A cognitive model of innovation

Nightingale, Paul (1998) A cognitive model of innovation. Research Policy, 27 (7). pp. 689-709. ISSN 0048-7333

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Abstract

This paper develops a theoretical framework based on empirical case study research that explains the role of tacit knowledge in technical change and how scientific knowledge is used in innovation. It develops a theoretical argument that proposes that science cannot be directly applied to produce technology because science answers the wrong question. Innovation starts with a desired end result and attempts to find the unknown starting conditions that will achieve it. Scientific knowledge, by contrast, goes in the opposite direction, from known starting conditions to unknown end results. This difference in direction is overcome by following tacitly understood traditions of technological knowledge that co-evolve with technological paradigms, but are themselves outside the realm of science. The paper demonstrates how technologies are constructed socially' and embody sociological and political conceptions of problems and appropriate solutions, but the theory maintains a very realist perspective. The Cognitive approach treats knowledge as a capacity that is embodied in the brain, and embedded in socialised practices, using the metaphor of pattern'. The paper explores why scientific patterns cannot be perfectly extrapolated for complex, non-trivial technologies and shows why technical change is dependent on learnt tacit conceptions of similarity that cannot be reduced to information processing.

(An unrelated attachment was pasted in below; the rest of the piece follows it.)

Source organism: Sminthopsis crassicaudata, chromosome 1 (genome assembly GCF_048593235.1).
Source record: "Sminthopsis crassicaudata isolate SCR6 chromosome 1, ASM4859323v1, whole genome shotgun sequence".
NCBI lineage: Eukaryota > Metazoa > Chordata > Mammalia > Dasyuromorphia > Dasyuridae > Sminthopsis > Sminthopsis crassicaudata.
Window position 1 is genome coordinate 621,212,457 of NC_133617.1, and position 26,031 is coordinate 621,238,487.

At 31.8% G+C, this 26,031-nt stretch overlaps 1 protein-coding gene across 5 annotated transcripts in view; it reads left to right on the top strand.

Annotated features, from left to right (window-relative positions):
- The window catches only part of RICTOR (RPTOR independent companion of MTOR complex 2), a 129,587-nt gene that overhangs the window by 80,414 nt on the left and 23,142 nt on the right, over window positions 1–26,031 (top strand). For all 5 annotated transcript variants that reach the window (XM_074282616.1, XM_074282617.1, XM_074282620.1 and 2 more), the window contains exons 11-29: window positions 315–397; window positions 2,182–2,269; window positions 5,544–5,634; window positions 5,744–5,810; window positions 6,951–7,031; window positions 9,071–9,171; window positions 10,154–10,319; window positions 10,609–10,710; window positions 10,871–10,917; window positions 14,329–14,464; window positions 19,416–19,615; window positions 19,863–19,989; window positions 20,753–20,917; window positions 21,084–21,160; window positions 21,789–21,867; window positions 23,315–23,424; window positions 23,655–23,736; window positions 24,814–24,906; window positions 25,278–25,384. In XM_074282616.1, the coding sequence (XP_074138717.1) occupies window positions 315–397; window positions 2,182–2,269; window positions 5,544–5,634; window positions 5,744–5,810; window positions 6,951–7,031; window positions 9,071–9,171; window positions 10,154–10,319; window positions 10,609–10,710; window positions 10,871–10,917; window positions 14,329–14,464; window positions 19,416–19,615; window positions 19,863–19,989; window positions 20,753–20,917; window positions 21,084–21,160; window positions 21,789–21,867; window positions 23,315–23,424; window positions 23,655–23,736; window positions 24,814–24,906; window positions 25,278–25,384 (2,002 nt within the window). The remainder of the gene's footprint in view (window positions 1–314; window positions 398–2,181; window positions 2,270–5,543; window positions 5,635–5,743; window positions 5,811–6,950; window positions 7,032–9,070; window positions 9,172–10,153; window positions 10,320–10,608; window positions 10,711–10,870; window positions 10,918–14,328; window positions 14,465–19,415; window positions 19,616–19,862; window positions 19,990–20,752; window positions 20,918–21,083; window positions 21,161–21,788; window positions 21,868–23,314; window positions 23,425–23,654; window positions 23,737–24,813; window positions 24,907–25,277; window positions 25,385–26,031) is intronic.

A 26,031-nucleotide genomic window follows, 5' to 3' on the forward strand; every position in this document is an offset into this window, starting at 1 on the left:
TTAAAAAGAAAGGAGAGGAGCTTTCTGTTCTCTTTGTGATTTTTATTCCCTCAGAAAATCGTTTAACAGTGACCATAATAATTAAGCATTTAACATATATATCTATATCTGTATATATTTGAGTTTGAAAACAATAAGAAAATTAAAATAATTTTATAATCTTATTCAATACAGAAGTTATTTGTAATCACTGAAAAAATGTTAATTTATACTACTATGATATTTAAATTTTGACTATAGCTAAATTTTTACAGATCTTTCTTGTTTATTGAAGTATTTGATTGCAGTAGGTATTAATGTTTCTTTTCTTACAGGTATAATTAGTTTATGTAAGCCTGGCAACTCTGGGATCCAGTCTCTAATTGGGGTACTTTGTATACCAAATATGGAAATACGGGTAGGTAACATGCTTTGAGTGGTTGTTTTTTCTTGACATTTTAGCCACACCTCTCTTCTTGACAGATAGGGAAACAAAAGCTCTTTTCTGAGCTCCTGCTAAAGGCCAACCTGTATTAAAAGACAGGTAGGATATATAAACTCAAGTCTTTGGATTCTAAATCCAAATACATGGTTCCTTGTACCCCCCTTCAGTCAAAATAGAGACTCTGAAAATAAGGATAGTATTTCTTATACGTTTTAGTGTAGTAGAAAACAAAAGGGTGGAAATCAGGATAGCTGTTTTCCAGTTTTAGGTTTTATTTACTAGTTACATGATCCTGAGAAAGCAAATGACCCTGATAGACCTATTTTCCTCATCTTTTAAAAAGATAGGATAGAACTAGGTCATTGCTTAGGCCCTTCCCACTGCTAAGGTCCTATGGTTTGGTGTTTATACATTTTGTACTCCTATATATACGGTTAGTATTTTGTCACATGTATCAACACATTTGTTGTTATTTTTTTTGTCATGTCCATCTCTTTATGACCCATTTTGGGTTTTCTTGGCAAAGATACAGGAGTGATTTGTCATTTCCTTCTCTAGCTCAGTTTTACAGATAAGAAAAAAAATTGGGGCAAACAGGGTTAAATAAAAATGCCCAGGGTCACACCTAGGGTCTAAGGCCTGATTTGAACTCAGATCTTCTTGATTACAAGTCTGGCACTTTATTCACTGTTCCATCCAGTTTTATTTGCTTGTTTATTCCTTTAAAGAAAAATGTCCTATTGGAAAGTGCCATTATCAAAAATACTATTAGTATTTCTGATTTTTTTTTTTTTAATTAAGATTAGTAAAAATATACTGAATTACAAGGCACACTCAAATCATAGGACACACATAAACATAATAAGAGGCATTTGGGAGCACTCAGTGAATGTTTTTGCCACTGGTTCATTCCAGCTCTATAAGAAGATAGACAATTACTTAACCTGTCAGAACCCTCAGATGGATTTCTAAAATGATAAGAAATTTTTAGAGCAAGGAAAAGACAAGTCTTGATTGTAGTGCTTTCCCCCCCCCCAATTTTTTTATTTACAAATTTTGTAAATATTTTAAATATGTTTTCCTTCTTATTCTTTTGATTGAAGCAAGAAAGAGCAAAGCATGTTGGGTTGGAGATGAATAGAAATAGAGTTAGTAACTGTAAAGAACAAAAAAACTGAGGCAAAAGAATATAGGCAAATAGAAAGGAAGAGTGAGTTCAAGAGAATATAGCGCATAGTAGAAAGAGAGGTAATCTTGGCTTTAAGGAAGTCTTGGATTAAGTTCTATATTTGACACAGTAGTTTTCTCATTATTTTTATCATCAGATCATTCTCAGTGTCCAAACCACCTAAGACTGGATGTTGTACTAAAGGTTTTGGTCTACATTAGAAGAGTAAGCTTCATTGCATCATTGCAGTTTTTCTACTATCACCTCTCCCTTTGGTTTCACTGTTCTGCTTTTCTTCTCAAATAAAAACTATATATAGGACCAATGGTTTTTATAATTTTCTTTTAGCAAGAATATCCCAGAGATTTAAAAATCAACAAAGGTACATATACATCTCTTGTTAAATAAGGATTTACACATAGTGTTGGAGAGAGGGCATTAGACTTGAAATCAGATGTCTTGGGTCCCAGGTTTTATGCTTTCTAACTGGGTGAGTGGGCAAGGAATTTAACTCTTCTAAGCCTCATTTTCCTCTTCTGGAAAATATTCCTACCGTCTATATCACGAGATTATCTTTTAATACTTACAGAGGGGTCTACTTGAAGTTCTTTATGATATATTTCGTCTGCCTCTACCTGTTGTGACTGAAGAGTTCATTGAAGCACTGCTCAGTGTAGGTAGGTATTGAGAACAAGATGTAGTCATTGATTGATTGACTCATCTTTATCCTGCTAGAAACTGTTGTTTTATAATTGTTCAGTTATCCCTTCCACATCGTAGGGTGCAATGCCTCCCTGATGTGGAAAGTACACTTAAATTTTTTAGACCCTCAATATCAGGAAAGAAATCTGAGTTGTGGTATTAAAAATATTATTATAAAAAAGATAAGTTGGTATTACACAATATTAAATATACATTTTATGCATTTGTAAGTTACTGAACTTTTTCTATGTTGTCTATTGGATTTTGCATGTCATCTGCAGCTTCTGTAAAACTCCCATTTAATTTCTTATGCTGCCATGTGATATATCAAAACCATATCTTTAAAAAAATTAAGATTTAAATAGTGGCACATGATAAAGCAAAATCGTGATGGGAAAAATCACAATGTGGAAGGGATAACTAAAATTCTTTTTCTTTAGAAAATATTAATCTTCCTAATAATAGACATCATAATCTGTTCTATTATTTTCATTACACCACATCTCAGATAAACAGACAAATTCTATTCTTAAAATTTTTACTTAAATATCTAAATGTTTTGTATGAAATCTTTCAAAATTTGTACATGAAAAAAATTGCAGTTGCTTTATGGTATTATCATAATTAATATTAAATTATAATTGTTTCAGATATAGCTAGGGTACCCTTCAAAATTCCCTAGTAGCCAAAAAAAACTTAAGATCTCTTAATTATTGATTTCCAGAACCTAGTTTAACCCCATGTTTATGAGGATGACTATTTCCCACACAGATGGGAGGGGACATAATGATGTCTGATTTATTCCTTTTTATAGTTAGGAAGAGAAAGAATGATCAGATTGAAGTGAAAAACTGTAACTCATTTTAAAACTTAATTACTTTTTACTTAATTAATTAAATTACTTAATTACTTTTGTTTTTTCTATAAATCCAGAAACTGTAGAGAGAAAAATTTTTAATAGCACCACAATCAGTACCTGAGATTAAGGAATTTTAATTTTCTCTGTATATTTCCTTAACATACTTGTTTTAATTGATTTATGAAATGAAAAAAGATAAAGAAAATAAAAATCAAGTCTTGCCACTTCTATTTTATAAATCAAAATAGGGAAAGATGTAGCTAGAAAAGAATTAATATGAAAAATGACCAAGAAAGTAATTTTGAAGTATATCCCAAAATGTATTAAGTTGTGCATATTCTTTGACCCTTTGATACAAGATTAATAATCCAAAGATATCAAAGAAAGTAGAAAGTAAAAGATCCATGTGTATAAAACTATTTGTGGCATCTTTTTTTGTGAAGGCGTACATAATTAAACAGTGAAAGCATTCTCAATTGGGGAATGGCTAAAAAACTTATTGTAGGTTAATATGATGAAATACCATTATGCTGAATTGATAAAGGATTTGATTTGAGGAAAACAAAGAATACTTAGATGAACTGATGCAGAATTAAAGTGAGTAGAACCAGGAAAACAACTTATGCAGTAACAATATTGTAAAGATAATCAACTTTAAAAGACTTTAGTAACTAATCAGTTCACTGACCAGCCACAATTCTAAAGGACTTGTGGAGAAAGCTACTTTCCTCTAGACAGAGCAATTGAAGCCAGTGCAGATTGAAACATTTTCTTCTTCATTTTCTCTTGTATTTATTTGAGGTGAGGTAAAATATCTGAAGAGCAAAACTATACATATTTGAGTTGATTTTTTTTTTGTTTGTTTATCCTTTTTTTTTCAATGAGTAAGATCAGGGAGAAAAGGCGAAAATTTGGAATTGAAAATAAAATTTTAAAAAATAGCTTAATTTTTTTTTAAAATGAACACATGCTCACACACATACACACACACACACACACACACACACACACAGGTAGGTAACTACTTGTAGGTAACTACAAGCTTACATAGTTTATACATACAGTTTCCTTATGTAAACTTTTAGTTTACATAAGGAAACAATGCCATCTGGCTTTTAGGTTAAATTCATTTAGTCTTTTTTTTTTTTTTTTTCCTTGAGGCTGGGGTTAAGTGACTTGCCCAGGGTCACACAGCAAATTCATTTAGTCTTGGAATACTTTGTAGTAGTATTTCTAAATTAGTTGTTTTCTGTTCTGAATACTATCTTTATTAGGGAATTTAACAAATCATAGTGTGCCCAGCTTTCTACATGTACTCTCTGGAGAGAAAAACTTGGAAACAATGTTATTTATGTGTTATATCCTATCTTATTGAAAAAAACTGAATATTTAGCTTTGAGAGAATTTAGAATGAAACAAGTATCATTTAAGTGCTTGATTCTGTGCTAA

Item Type: Article
Schools and Departments: School of Business, Management and Economics > SPRU - Science Policy Research Unit
Subjects: H Social Sciences > H Social Sciences (General)
Depositing User: Paul Nightingale
Date Deposited: 06 Feb 2012 19:08
Last Modified: 24 Sep 2012 14:27
URI: http://sro.sussex.ac.uk/id/eprint/19351
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